This author recently crossed the peninsula westwards to reach Santiago de Compostela, the charming Rome-like village on the verge of the Atlantic Ocean. After the Catalan speaking regions (Valencia, Balearic Islands and Catalonia), Galicia and the Basque Country are so-called “nacionalidades históricas” with their own working languages. Galicia is often taken as the benchmark for the relationship between a (historical) community and Madrid. Last November, The Economist published an article with self-explanatory headlines, “Us Gallegos-Galicia shows how devolution can work-An idiosyncratic region that remains comfortable in Spain”.
Magazines are not meant to be academic papers, yet serious ones should avoid making up a reality to justify a foregone script. This is an approach shared by most foreign correspondents based in Madrid; i.e. blindly toeing the line that the central power dictates. We are told that the normality of Galego contrasts with the “language wars in Catalonia”. The fact is that the 1998 law regulating the official use of Catalan had huge consensus, only opposed by the successors of Franco’s regime, the Partido Popular (PP). Most recently, only the hyper (Spanish) nationalist Ciudadanos, with its bulldozer strategy against Catalan institutions, has worked hard (with little success) to blow apart the general consensus on the language issue.
In fact, any a visitor to Galicia can straightaway grasp the extent to which Galego has been driven away from Portuguese, the language it shares roots with, while bringing it closer to Spanish. Galego-speakers themselves will agree on that matter; some even regretting the cultural loss it entails, considering that the “lusofonia” (the Portuguese speaking world) includes 300 million speakers throughout the five continents, from Macau to mighty Brazil. Indeed, similar politics of “folklorisation” were employed by the corrupt arm of the PP in Valencia, continuing the dictatorship’s politics of friendly and colourful regionalisms. To take just a glimpse, today, after a Supreme Court ruling, official communications between institutions from Catalonia and Valencia cannot be conducted in their common Catalan language!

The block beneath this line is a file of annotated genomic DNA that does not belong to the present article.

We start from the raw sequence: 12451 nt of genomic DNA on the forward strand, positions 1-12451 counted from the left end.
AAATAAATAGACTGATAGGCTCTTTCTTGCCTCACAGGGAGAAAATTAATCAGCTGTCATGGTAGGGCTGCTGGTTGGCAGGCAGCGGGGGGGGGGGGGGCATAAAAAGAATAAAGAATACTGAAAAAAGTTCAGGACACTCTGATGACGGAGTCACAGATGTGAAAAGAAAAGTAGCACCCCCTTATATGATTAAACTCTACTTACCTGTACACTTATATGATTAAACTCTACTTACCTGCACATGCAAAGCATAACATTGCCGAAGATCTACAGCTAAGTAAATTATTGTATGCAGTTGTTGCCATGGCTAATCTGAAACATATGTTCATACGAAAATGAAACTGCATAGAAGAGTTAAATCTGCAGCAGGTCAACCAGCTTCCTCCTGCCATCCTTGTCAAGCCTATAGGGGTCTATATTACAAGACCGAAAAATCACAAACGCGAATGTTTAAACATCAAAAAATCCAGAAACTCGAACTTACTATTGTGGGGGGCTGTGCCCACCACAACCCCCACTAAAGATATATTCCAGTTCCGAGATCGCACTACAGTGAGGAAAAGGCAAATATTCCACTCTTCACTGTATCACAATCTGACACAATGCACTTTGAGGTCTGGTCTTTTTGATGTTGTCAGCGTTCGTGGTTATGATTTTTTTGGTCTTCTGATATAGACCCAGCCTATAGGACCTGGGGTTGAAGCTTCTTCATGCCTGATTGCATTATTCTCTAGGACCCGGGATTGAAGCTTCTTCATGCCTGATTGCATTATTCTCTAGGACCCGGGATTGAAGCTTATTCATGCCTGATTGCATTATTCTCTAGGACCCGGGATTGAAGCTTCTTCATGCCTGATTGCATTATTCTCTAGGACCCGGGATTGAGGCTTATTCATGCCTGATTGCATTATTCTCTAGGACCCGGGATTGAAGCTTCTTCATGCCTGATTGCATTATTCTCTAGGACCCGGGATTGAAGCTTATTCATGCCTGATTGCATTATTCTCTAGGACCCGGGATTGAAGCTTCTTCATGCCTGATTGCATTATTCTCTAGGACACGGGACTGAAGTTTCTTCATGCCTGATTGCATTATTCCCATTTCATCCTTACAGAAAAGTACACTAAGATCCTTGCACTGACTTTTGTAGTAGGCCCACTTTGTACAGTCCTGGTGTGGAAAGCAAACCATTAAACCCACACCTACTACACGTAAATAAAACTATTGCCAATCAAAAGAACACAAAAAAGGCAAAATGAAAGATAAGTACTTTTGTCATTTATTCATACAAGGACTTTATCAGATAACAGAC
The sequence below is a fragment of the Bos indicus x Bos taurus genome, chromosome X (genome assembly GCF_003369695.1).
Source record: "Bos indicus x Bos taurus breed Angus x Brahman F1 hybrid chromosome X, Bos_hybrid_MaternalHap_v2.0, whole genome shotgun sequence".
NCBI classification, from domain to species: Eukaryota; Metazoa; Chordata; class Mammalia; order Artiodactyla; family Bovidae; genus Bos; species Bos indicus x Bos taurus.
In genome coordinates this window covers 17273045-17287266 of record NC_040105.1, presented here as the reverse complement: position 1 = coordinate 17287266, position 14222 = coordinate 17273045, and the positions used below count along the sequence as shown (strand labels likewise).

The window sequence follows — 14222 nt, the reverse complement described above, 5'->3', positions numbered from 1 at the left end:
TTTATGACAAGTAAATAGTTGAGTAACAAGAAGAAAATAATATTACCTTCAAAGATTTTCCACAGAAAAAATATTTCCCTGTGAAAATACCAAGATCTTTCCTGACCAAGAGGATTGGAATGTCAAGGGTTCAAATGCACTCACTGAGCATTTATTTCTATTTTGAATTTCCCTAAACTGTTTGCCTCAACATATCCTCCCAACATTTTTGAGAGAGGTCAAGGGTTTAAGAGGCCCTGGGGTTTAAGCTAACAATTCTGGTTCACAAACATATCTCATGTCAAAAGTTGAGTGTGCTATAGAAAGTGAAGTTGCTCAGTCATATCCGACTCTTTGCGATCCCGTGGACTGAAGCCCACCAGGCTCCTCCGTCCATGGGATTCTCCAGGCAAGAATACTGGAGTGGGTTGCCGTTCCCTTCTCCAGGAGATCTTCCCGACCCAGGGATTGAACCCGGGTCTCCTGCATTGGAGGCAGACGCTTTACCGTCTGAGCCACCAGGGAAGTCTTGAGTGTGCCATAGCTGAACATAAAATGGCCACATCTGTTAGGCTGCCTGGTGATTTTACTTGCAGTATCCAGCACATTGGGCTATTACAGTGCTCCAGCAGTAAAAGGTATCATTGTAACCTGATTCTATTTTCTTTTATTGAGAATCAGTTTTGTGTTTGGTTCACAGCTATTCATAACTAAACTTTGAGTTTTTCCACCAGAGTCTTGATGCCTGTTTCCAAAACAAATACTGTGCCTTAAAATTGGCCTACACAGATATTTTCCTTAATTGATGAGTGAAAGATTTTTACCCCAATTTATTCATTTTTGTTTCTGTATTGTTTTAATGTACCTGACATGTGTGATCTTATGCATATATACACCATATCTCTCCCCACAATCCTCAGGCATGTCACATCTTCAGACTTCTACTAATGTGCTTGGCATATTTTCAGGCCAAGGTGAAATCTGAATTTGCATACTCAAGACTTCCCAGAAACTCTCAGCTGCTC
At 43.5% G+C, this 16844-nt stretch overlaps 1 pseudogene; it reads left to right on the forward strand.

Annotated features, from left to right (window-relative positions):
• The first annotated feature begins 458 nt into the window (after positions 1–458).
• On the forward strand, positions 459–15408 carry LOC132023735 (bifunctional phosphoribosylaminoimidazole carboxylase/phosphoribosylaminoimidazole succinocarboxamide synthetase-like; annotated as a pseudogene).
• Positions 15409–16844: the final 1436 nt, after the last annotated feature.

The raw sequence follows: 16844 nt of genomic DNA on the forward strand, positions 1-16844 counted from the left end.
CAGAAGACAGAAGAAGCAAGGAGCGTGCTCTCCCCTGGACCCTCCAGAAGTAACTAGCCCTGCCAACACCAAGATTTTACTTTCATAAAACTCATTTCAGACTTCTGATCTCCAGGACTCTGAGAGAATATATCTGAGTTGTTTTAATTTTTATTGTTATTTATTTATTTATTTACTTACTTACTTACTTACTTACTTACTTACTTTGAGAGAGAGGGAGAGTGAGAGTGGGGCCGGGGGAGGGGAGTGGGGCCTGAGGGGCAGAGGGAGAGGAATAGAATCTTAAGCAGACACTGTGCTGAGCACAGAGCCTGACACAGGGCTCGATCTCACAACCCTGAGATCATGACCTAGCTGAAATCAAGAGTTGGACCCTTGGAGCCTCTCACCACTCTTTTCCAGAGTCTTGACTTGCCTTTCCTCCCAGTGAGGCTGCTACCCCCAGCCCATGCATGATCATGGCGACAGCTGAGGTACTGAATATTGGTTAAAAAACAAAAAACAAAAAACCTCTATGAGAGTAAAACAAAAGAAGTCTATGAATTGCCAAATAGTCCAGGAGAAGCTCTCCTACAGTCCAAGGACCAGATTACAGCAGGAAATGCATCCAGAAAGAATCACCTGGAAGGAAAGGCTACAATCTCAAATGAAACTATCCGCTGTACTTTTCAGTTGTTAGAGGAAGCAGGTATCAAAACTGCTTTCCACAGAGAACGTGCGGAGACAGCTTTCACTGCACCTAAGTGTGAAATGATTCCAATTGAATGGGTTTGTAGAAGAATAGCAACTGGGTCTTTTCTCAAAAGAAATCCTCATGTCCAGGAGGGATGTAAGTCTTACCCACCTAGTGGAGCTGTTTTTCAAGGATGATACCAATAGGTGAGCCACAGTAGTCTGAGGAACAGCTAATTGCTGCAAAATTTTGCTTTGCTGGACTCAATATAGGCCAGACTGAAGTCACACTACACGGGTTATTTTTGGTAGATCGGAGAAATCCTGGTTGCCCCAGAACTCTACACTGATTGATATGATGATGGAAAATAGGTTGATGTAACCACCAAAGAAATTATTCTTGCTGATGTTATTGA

The inbound journey via the northern shore of the peninsula allowed for superb sightseeing, especially in Asturias, as well as in Cantabria and in the Basque Country. Euskera, the distinctive language there, is also spoken in Euskalerria, which includes the three provinces of Guipúzcoa, Alava and Vizcaya, plus Navarra and the French Basque Country. Besides their unique non-Romance language, the Basque Country and Navarra share a special relationship with Madrid; so much so that they are often compared to “confederate states”. Accordingly, the Basque Country “concierto” is an at-par agreement between the three provinces together with Madrid. Under it, they keep the keys of the treasury, just needing to pay a “cupo” (quota) to the kingdom’s coffers, corresponding to their share of population.
The Catalan speaking regions have a long collection of rebuttals in their aim to blow the dust off fiscal mistreatment from Madrid, dating back to the occupation by the centralist forces in the War for Succession of 1701-1714. Recently a group of Catalan economists have reckoned that a “concierto”-like agreement would entail an addition of more than nine billion euros to Catalonia. Once more, this is another of the self-imposed taboos by most foreign media, and one which thwarts many from understanding events, including the already 10-year struggle for Catalan independence. It is regrettable this depriving the public of a necessary transparent debate on such key political topics, for when a presumed democracy needs to conceal and lie, it becomes nothing more than an autocracy in the making.